But that's okay. Because I was on vacation and I could do as I pleased and do it at my own pace.

This tree was dancing.

A young hemlock tree, so far ignorant of the hemlock wolly adelgid.

Strangely, this part of Virginia was experiencing a minor drought. Many of the creeks and streams were just about completely dry.

The last directional sign I saw before reaching our campground.

Wednesday, August 13, 2014

Middle Mountain Hike (Part Two)!

After leaving Blue Suck Falls (or, rather, the pile of rocks that was supposed to be the falls), I continued upward, climbing the slopes toward Middle Mountain. The trails were all engineered by the old CCC boys and are excellent ones. They're never very steep and there are often plenty of switchbacks so that you don't put too much wear and tear on your knees.

The day continued to be rather cool for the month, but the humidity was slowly picking up and I was beginning to sweat a lot. I had already decided not to drink either of the two quarts of water I'd brought along until I stopped for lunch, which I hoped would be at the Tuscarora Overlook. I didn't know exactly what the "overlook" was, but as it featured prominently on the maps I assumed it was something worth waiting for.

I charged forward.

The trails are all well signed. Not much chance of getting lost here.

I came to a viewing spot called "Lookout Rock". For a great view all you have to do is scramble to the top of this big boulder.

The view from the top of Lookout Rock.

Up on the rock.

The trail goes along the top of the ridge of Middle Mountain.
American chestnut trees. There were hundreds of them here along the top of Middle Mountain. Of course they'll all die back when the blight infects them.

As I was hurrying along (I'd missed the first turn-off to Tuscarora Overlook and had to take the second access trail) I heard something crashing through the woods. I looked up in time to see the back end of a black bear high-tailing it away from me. The wild ones tend to run away from you as fast as they can. After some distance, it turned to see if I was following. I had my regular lens at highest setting here and you can see the bear in the center of the photo. He was some distance away--you should always keep a healthy distance between yourself and bears.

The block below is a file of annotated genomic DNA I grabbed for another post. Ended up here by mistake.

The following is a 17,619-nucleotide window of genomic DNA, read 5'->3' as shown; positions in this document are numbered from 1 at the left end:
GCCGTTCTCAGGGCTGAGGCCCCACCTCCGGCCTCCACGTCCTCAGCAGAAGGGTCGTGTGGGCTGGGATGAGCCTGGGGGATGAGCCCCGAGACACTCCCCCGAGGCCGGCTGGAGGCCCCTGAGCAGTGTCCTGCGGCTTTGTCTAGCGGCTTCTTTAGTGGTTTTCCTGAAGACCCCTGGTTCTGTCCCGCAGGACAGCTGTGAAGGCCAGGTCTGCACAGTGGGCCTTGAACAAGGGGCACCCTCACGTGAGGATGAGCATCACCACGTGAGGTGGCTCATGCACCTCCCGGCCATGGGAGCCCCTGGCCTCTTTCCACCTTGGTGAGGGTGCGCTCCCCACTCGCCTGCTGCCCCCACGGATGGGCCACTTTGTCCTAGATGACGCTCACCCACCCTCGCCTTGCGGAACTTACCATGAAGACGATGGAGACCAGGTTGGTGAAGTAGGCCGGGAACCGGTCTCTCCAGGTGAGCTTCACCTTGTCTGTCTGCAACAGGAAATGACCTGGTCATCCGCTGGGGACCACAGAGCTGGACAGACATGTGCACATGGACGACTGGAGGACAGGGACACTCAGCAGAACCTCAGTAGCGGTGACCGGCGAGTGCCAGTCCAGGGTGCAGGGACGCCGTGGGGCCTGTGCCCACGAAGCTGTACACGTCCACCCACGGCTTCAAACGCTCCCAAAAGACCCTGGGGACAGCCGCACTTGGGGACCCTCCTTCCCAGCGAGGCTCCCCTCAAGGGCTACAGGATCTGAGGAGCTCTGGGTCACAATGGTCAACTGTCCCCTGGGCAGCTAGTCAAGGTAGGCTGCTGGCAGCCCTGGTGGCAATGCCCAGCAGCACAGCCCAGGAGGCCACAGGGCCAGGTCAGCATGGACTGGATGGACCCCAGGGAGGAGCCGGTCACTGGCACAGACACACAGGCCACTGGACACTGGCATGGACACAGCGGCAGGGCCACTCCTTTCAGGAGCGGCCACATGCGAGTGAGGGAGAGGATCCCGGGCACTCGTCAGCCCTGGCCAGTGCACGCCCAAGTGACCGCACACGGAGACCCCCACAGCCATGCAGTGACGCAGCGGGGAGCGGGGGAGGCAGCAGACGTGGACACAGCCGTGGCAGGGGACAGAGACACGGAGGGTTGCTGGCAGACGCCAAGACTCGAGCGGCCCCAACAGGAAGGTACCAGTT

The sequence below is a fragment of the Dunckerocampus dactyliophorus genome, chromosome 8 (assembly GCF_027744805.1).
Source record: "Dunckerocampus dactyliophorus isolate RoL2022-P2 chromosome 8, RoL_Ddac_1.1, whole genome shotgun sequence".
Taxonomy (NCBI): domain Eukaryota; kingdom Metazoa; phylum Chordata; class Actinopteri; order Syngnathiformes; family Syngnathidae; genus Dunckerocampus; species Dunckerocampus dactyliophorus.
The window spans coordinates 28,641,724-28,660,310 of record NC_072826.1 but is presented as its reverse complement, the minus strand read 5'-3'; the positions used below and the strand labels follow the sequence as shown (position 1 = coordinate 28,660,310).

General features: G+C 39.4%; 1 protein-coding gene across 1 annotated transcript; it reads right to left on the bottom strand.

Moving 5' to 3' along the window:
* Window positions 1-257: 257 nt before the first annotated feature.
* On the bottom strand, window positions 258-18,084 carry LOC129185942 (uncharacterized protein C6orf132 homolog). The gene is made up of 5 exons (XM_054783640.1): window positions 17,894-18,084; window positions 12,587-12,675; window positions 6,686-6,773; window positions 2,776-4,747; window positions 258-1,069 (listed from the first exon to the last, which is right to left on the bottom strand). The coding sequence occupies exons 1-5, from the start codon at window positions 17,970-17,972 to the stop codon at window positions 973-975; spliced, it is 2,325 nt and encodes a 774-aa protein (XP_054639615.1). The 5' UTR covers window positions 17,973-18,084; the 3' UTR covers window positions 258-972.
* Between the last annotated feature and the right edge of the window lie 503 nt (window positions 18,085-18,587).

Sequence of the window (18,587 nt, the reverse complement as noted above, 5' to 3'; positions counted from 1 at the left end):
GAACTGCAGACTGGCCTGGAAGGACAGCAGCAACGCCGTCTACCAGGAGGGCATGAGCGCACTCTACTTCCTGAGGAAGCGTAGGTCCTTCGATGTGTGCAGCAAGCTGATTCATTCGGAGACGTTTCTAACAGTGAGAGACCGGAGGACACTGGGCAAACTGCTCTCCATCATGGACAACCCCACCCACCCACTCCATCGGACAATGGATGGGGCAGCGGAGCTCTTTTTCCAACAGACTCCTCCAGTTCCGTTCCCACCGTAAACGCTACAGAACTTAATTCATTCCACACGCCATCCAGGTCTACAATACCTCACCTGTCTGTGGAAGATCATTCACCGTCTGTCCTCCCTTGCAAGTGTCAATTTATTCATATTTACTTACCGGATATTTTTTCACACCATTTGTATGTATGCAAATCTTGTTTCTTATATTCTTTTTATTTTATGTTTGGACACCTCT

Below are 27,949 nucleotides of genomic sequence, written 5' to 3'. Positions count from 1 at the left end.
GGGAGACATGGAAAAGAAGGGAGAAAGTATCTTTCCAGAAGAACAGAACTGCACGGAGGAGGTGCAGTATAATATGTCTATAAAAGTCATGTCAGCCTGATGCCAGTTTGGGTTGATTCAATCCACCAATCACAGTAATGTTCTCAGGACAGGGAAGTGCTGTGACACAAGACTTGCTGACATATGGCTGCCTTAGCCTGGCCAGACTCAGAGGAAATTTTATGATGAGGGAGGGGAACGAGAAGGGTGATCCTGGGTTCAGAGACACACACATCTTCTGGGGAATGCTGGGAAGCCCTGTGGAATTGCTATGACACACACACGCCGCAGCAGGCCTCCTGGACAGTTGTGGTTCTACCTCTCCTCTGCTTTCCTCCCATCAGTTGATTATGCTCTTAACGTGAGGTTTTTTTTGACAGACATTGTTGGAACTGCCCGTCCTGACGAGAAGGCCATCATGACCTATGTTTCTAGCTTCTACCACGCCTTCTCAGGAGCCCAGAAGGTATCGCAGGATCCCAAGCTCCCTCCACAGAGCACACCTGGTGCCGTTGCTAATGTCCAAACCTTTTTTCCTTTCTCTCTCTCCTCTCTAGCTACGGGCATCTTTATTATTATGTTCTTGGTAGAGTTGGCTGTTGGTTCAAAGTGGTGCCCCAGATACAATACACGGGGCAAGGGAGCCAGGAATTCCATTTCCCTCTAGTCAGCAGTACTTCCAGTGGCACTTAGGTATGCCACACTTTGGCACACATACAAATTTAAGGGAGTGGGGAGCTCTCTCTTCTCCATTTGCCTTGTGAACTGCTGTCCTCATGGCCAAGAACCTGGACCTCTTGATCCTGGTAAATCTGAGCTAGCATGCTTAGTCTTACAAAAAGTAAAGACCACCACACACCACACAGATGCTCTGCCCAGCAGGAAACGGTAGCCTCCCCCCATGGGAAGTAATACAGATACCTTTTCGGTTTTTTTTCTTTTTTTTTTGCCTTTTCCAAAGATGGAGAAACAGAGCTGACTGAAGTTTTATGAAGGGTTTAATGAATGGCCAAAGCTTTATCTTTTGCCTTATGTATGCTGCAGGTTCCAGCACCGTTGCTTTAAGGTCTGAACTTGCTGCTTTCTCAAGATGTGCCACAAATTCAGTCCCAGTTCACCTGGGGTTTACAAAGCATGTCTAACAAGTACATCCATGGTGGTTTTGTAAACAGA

I hurried to get my best telephoto lens attached and the bear moved away a little more, but I was able to capture this last image before he vanished into the forest.

This little cabin sits at the Tuscarora Overlook. It's open to public day-use only. For relaxing and shelter from rain. They do not want hikers to make use of the fireplace, and it's not for overnight stays. The kids here were all part of the YCC (Youth Conservation Corps), a kind of watered-down version of the old CCC. When I was in high school I tried to secure a spot in the YCC, but was unable. Competition in those days was just too fierce. The kids told me that these days it's very easy to get a spot, as long as you're not insistent on a particular location, such as a popular National Park. Their job was to clear the overlook of mountain laurel which had obscured the view from the cabin. They did a good job. The guy on the bicycle is a Douthat Park volunteer.
Inside the little cabin.

I took this shot from behind the cabin looking toward the area the YCC fellows had cleared of brush.

And the view from Tuscarora Overlook.

The view you get because the young guys hacked away all of the brush and shrubs.
I had a snack there at the overlook, drank one of my quarts of water, and took it easy for a few minutes. Then I thanked the volunteer and the YCC folk for their hard work and headed on. Later...part three.